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Regional Organizations notes on India and SAARC

Regional Organizations notes on India and SAARC

Regional Organizations notes on India and SAARC

REGIONAL ORGANIZATIONS

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Regional Organizations notes on India and SAARC
Regional Organizations notes on India and SAARC

Write a short note on India and SAARC.

 India, Pakistan and Saarc

Pakistan‘s policy of “hate India” is reflected in all its actions. Pakistan refused to recognise India’s secular character, and cannot forget that Jinnah’s two-nation theory was responsible for the creation of Pakistan. The communal divide is the basis of Pakistan’s policy. It keeps its anti-India propaganda going, on the ground that Muslim-Kashmir must not remain a part of India. Pakistan has tried to raise the Kashmir issue at the SAARC conference, just as it has been trying to bring up this issue in other forms such as Non-aligned Movement and Commonwealth Heads of Government Meetings. It even tried to have India censured in the 1994 Conference on Human Rights in Vienna. The Indian delegation led by Former Foreign Minister Atal Behari Vajpayee convinced the Conference that Pakistan had no case.

The political problems, between India and Pakistan, are rooted in the differing perception of the common past of the sub-continent. This had been vitiating not only the Indo-Pak bilateral relationship but also the SAARC framework.

The most important problem between India and Bangladesh was related to the sharing of Ganga Waters. Yet, the two countries see the imperative of expanding trade relations between them.
SAARC, whose foundation was laid by Bangladesh President, provides a forum to Bangladesh to project itself as a state determined to further the cause of regional cooperation in South Asia.

Nepal’s system of government has changed (1990) from absolute monarchy to constitutional monarch with a multi-party parliamentary democracy. Nepal’s development depends upon how effectively it can profit from the preferential treatment it has received for 200 years from India. Nepal’s cooperative relations with India are a great help on the effectiveness of SAARC While relations between India and Bhutan and India and the Maldives have been very cordial, there has been the ethnic problem in Sri Lanka-India relations. India has played a leading role in the development of Bhutan and has received the fullest cooperation from the tiny country inhabited by 6 lakh people. When in late 1980s coup was attempted in the Maldives. India’s timely help rushed to the Island foiled the coup attempt. The two countries have maintained meaningful cooperation between them. Sri Lanka has been suffering from a violent insurgency. As the ethnic problem is concerned with the Tamil-Sinhalese conflict India is naturally concerned with the ending of insurgency so that friendly relations may be revived. This will help consolidate, the benefits of regional cooperation.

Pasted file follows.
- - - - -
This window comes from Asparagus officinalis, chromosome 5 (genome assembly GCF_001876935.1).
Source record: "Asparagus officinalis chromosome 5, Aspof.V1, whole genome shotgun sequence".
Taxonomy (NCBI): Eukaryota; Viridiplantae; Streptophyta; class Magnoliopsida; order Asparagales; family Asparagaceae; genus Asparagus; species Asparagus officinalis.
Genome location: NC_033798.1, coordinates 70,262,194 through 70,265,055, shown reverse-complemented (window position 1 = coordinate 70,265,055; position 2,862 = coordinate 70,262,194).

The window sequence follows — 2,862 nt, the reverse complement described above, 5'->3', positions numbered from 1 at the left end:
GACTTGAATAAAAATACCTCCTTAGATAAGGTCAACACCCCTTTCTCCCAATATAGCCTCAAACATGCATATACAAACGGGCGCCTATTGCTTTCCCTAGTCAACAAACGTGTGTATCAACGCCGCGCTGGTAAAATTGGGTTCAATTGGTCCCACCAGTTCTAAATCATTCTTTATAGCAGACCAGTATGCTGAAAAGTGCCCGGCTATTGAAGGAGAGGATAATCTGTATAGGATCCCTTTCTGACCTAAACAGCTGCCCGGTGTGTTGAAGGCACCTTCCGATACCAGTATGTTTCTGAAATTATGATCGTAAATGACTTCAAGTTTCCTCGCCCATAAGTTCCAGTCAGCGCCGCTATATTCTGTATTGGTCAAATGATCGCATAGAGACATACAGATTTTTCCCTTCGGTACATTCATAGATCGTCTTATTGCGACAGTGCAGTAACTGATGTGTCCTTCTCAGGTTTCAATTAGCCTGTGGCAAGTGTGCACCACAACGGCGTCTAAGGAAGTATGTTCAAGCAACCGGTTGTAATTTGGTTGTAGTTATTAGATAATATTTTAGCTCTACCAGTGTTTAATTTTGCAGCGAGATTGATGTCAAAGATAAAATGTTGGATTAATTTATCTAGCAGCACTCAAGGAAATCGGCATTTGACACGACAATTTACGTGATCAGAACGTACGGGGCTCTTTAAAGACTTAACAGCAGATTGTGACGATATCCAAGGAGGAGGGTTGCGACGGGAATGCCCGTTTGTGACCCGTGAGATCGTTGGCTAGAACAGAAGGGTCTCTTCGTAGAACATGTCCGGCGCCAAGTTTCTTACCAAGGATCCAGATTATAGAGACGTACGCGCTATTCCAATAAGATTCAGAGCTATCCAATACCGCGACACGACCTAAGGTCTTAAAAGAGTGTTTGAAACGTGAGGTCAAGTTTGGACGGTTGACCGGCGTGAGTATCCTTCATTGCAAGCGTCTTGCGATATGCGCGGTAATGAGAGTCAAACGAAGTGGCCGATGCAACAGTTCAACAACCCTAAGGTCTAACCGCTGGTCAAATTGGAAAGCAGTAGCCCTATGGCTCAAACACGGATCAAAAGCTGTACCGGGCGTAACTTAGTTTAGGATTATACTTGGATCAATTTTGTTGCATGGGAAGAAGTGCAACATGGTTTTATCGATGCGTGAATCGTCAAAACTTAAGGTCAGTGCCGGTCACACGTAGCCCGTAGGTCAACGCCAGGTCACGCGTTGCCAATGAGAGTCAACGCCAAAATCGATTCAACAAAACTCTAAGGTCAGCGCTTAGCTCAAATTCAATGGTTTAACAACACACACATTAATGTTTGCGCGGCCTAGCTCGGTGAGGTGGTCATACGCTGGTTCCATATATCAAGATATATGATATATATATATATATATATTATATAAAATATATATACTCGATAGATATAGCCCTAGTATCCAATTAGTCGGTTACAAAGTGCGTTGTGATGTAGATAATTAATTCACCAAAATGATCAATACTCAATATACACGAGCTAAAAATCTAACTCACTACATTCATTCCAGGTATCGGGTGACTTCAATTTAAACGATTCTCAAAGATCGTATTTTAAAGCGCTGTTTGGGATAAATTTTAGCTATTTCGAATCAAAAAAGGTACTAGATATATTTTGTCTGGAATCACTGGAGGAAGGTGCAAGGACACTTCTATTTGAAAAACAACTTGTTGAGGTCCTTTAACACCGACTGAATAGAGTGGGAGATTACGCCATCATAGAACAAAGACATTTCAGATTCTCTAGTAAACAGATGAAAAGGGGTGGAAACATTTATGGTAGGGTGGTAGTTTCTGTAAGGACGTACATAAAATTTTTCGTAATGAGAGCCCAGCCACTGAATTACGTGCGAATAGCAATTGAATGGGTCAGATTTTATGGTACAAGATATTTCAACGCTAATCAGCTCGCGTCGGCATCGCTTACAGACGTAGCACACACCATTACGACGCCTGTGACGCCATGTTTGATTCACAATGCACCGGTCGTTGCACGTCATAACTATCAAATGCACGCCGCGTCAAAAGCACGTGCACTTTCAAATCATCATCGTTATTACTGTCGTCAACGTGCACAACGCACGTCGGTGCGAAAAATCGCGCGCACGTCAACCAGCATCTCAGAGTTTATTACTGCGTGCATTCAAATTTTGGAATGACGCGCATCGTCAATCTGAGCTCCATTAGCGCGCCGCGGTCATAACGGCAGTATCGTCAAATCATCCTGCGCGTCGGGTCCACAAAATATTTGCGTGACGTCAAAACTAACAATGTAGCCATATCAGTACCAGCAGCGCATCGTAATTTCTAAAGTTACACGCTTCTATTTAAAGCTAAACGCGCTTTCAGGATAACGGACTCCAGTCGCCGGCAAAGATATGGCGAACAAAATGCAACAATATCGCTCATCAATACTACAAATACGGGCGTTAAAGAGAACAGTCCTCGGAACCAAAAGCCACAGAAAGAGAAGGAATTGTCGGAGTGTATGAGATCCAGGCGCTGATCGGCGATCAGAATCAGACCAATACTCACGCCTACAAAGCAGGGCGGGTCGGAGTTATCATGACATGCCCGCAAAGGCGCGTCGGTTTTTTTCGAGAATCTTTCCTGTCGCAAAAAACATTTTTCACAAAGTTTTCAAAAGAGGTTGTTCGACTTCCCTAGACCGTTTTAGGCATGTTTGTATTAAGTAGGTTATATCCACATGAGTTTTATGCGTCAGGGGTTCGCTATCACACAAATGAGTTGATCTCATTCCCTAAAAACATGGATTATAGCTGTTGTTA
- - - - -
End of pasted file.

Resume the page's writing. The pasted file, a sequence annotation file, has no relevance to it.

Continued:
Encouraged by the bilateral talks Prime Minister L.K. Gujral and his Pakistan counterpart Mian Nawaz Sharif during Male Summit (1997), the SAARC leadership agreed in principle on a declaration of political cooperation and stability which might be issued at a later date. The idea was that SAARC summits might be used for greater bilateral understanding, without amending the Charter which prohibits taking up of bilateral issues in a formal manner. Releasing the formal resolution of the 9th summit, Maldivian President Abdul Gayoom hoped that, “…the aims of promoting peace, stability and amity and accelerated socio-economic cooperation might be best achieved by fostering good neighbourly relations, relieving, tension and building confidence” through “informal political consultation” Sri Lankan President Mrs Chandrika Kumartunga also lauded the idea of informal bilateral talks on the pattern of Gujral Sharif dialogue.

From Sapta to Safta

The concept of preferential trading within a group of countries is behind the creation of the South Asian Preferential Trade Agreement (SAPTA) in 1995. It is a stepping stone towards an eventual free trade arrangement within South Asia. As early as 1959, a European Free Area (EFTA) was created by a treaty signed by the United Kingdom, Sweden, Norway, Denmark, Austria, Portugal, Iceland and Switzerland. The conceptual basis of EFTA was a block of countries who Would trade among themselves free of custom restrictions. A zero-custom arrangement promotes greater trading, without restriction, within the specific area. A free trade area benefits all the member countries who constitute such an area. In the early 1990s, NAFTA or North American Free Trade Area was established to remove trade barriers between the United States of America, Canada and Mexico, it has been realised all over the world that free trading at the regional level is in the interest of economics of the countries concerned. SAPTA was established in the hope that by the first decade of the 21st century a South Asian Free Trade Area would become a reality where, as P.V, Narasimha Rao, the then Prime Minister of India (1995) said, there would be zero-custom trading in South Asia.

The international trading system is facing new challenges. With the emergence of new regional trading blocs across the world, the South Asian countries are faced with a tight position on the export front. According to Professor Vijaya Kathi of India institute of Foreign Trade, about 50 per cent of world trade was confined in 1996 to the trading blocs and intra-regional trade activity. But, “there has been a consistent decline in South Asia’s share is only 3 per cent of its total imports and 4 per cent of its total exports, which means that SAARC 96% to outside this region. This is depressing. In the trade field, South Asia has been described as lagging “behind every other area in the world in constructing explicit, cooperative arrangement.” There is a possibility of developed countries imposing new trade restrictions on South Asia. Besides, with the setting up of the World Trade Organisation (1995), South Asian countries were likely to face difficulty in having access to the developed world, which had been major trading partners of these countries.

Trading within_the SAARC region has become necessary as aid flow slow down. If South Asia does not receive aid as it has been receiving in the past, its economies are likely to be adversely affected. Therefore, “economics of the neighbourhood” can act as the foundation stone of building up satisfactory international economic relations. Lack of capital within the SAARC region has also posed a serious problem for any meaningful regional cooperation. The bilateral political issues between member countries, such as Kashmir and sharing of river waters, are hindrances in the path of smooth trade relations.